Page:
James Rebhorn, one of the busiest character actors in New York and Hollywood who specialized in flawed authority figures, including the bipolar father of a CIA agent in the Showtime series “Homeland,” died March 21 at his home in South Orange, N.J. He was 65.
His death was confirmed by his wife, Rebecca Linn. He had melanoma.
An instantly recognizable face on stage and screen for more than three decades, Mr. Rebhorn was often typecast as WASP-ish businessmen, lawyers and cabinet ministers — powerful men whose dignified appearance often hid eccentricities, menace or even insanity.
On television, Mr. Rebhorn had a recurring part on “White Collar” (2009-14) and, playing a district attorney, memorably prosecuted the “Seinfeld” cast on that series’s 1998 finale.
Rebhorn’s movie roles, though small, were often pivotal to the plot. In “The Talented Mr. Ripley” (1999), he played the wealthy shipbuilder whose spoiled son (Jude Law) disappeared, killed by sociopath Tom Ripley (Matt Damon) who has taken the son’s identity.
As the headmaster Mr. Trask in “Scent of a Woman” (1992), he faced off against a blind and argumentative Vietnam vet Al Pacino defending one of Trask’s students accused of cheating.
His other movie appearances included “Silkwood” (1983), “Independence Day” (1996) as the secretary of defense, “Meet The Parents” (2000) and “Carlito’s Way” (1993).
In New York, he was a member of the Ensemble Studio and Roundabout theater companies. He appeared in the original 1985 stage production of playwright Herb Gardner’s comedy “I’m Not Rappaport” and in stage revivals of “Our Town” and “Twelve Angry Men.” For Roundabout, Mr. Rebhorn portrayed a man grappling with dementia in the 2013 production, “Too Much, Too Much, Too Many” by Meghan Kennedy.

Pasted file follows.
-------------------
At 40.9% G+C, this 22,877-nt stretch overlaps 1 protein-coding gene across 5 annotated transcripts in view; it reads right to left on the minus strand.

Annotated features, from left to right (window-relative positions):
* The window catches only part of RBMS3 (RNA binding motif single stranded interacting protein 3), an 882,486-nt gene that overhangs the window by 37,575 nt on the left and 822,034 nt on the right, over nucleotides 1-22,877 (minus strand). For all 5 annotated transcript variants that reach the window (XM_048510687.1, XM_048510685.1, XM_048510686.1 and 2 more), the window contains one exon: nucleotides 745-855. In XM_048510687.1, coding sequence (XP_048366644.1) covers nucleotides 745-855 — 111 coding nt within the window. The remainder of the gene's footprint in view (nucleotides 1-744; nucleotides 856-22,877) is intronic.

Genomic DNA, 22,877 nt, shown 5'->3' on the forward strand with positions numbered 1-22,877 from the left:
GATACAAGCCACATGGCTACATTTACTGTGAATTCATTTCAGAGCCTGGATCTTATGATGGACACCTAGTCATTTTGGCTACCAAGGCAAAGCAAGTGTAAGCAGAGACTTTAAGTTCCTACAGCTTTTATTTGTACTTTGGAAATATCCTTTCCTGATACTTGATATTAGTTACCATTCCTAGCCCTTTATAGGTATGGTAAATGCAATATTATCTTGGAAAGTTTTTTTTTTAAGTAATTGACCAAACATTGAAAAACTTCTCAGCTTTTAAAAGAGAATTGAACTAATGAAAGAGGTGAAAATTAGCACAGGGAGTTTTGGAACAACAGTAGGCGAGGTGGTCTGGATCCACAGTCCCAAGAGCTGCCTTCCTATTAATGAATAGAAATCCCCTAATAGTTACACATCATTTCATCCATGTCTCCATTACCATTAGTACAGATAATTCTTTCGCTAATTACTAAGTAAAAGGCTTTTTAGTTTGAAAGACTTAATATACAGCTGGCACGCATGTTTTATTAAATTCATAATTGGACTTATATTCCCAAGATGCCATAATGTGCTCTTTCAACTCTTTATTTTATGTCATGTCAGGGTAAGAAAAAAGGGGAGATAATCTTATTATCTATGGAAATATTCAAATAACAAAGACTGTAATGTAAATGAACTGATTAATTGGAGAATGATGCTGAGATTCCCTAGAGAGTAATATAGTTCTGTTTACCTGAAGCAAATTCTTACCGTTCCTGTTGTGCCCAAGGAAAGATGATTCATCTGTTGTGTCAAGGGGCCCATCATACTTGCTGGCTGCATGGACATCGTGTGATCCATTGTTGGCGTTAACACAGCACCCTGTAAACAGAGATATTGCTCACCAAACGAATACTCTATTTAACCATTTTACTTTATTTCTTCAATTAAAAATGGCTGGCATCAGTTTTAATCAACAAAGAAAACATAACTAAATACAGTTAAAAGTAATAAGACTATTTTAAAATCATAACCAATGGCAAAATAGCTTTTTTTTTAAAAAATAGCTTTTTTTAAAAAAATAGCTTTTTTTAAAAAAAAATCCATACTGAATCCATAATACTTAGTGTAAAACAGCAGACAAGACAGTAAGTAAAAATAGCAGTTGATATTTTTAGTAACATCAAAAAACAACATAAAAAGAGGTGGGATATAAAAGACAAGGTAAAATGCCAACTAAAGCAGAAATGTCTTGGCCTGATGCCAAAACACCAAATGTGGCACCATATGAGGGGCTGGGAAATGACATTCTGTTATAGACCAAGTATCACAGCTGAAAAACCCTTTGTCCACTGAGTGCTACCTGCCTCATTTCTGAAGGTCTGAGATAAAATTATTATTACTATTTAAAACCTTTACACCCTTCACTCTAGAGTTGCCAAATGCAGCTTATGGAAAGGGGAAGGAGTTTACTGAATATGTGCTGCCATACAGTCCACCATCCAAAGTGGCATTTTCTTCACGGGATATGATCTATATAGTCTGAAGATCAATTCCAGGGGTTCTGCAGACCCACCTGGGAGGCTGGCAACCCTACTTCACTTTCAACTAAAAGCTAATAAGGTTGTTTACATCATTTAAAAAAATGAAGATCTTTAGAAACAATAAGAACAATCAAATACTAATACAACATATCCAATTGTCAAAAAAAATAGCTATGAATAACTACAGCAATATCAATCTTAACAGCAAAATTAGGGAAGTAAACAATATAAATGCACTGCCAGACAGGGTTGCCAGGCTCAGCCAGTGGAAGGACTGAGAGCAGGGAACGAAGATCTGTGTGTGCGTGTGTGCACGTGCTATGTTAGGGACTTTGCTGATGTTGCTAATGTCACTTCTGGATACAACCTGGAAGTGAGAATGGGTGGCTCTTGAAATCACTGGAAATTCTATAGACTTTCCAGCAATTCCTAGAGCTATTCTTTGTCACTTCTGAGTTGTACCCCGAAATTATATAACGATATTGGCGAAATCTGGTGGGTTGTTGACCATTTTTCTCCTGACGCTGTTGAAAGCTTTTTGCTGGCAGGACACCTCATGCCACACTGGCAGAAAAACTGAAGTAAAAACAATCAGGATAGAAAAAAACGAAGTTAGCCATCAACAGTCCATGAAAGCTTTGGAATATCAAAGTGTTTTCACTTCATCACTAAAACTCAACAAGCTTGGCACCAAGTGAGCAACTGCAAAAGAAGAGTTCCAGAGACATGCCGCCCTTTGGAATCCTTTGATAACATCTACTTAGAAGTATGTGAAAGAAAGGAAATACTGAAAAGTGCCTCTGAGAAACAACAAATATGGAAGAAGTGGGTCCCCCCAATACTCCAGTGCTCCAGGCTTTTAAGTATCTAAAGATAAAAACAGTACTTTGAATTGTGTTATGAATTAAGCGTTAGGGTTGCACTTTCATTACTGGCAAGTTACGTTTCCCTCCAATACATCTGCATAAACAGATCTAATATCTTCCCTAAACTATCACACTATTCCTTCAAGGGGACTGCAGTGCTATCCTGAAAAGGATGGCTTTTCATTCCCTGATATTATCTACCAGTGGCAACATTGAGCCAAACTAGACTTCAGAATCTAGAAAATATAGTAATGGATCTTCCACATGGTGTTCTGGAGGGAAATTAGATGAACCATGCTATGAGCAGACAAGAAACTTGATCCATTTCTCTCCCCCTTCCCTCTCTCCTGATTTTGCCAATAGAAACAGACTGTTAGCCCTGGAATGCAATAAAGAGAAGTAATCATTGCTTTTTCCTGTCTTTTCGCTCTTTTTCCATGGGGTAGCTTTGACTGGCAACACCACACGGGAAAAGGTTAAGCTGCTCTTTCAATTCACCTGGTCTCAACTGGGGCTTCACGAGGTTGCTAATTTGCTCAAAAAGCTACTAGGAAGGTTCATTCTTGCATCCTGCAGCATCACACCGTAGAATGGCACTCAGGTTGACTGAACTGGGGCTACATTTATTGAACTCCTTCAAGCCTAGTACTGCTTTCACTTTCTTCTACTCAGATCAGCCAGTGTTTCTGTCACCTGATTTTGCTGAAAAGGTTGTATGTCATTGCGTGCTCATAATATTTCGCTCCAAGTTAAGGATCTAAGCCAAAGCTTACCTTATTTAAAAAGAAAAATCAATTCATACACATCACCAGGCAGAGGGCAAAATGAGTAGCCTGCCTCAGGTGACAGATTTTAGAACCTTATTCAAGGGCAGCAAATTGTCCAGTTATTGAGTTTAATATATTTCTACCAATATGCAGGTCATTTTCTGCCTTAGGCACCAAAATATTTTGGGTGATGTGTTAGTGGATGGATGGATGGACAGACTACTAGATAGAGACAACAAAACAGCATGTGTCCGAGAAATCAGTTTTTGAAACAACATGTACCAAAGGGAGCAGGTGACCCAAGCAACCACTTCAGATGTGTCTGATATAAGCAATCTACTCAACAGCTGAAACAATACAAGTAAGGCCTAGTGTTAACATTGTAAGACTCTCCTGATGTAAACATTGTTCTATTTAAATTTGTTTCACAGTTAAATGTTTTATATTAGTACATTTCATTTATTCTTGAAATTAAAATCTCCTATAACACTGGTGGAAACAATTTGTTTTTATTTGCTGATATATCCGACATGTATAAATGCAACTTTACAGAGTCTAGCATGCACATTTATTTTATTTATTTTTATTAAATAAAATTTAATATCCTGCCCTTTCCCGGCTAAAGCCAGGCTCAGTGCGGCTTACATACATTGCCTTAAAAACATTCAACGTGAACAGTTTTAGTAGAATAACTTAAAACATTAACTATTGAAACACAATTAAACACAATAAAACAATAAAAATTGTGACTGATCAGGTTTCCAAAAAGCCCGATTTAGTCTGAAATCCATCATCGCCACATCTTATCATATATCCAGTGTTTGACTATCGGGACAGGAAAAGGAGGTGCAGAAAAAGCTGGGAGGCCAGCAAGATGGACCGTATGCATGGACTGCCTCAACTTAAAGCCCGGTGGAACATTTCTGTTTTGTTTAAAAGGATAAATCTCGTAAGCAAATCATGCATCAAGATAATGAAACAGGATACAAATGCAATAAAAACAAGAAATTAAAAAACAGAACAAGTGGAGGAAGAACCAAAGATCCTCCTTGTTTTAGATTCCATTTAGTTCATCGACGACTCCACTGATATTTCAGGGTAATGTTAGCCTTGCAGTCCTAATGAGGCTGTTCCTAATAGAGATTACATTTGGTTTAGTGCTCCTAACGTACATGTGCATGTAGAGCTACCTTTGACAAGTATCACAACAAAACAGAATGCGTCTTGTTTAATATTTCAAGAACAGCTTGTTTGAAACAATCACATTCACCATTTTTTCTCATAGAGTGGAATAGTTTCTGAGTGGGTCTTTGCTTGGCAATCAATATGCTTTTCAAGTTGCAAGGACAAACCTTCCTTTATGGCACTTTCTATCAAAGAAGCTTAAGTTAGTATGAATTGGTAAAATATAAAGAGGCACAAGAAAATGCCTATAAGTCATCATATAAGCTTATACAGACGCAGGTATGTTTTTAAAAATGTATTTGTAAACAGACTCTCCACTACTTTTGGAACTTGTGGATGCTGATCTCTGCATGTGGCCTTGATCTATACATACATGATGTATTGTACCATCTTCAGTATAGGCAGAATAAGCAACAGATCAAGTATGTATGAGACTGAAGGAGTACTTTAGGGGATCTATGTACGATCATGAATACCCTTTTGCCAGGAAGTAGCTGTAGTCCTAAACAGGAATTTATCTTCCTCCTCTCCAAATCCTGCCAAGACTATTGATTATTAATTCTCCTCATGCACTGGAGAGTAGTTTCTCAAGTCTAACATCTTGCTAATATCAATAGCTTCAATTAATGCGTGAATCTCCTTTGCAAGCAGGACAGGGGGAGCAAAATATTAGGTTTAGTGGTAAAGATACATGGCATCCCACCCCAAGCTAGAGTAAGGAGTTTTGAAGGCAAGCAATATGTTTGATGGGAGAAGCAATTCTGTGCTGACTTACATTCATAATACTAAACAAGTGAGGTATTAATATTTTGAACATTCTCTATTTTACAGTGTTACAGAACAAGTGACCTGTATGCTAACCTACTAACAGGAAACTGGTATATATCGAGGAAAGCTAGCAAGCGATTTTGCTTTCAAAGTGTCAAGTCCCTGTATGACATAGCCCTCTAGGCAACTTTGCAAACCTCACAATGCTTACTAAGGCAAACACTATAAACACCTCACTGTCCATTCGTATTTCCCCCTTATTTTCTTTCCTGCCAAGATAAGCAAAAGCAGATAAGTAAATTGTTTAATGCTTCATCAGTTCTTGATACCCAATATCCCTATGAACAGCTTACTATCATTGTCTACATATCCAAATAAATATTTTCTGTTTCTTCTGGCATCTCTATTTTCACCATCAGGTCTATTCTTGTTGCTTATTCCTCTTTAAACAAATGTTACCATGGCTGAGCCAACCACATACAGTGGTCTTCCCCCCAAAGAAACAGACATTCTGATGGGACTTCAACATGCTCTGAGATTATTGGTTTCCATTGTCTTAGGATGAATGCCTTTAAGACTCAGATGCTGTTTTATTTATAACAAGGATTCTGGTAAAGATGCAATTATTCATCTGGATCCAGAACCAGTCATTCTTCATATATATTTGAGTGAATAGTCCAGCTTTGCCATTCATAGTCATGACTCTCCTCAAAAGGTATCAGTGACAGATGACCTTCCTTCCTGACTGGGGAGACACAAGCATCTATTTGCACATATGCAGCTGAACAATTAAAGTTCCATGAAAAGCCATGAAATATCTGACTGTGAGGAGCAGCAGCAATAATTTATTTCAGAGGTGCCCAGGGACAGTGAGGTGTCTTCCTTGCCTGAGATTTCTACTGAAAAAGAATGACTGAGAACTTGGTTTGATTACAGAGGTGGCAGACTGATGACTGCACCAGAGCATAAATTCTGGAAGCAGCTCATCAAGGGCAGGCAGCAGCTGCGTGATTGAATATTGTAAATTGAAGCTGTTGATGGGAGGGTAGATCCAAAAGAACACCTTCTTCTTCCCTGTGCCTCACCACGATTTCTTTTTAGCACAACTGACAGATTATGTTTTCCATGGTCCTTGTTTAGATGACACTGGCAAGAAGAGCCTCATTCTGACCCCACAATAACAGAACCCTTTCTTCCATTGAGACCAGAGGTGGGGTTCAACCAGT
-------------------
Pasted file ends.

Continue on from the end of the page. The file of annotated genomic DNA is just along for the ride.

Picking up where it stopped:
Charles Isherwood wrote in the New York Times, “Mr. Rebhorn gives a beautiful portrait of a man struggling to come to terms with his faltering mind. Hale and frankly refusing to believe the doctor’s news at first, James becomes more scattered (if not more resigned) with each succeeding scene, culminating in a heartbreaking final moment in which he simply stares into the distance, as if searching for something, while Emma [the wife] tries wordlessly to comfort him.”
James Robert Rebhorn was born Sept. 1, 1948, in Philadelphia. His father was a tool and die maker and later a salesman. Initially, Mr. Rebhorn worked as a theatrical technician before embarking on a full-time acting career.
He had a bachelor’s degree in political science and theater from Wittenberg University in Ohio and a master’s in fine arts from Columbia University in New York City.
In addition to his wife of 32 years, survivors include two daughters, Emma Rebhorn and Hannah Rebhorn, both of Philadelphia.